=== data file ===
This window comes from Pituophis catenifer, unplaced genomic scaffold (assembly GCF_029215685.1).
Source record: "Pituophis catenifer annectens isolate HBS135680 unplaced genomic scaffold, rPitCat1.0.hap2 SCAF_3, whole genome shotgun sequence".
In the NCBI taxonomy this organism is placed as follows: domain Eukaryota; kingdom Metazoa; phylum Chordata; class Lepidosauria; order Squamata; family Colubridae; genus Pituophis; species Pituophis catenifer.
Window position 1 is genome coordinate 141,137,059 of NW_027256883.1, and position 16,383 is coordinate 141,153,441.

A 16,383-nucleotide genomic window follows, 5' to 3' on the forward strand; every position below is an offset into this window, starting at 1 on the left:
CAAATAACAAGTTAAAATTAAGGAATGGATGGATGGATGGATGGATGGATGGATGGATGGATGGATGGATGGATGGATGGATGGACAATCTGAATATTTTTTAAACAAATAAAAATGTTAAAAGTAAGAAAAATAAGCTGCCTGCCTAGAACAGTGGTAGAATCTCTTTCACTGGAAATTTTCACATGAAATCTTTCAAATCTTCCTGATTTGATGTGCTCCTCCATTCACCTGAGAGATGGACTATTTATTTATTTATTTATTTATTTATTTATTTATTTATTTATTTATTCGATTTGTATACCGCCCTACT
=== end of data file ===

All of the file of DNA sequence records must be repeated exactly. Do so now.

This window comes from Pituophis catenifer, unplaced genomic scaffold (assembly GCF_029215685.1).
Source record: "Pituophis catenifer annectens isolate HBS135680 unplaced genomic scaffold, rPitCat1.0.hap2 SCAF_3, whole genome shotgun sequence".
In the NCBI taxonomy this organism is placed as follows: domain Eukaryota; kingdom Metazoa; phylum Chordata; class Lepidosauria; order Squamata; family Colubridae; genus Pituophis; species Pituophis catenifer.
Window position 1 is genome coordinate 141,137,059 of NW_027256883.1, and position 16,383 is coordinate 141,153,441.

A 16,383-nucleotide genomic window follows, 5' to 3' on the forward strand; every position below is an offset into this window, starting at 1 on the left:
CAAATAACAAGTTAAAATTAAGGAATGGATGGATGGATGGATGGATGGATGGATGGATGGATGGATGGATGGATGGATGGATGGACAATCTGAATATTTTTTAAACAAATAAAAATGTTAAAAGTAAGAAAAATAAGCTGCCTGCCTAGAACAGTGGTAGAATCTCTTTCACTGGAAATTTTCACATGAAATCTTTCAAATCTTCCTGATTTGATGTGCTCCTCCATTCACCTGAGAGATGGACTATTTATTTATTTATTTATTTATTTATTTATTTATTTATTTATTTATTCGATTTGTATACCGCCCTACT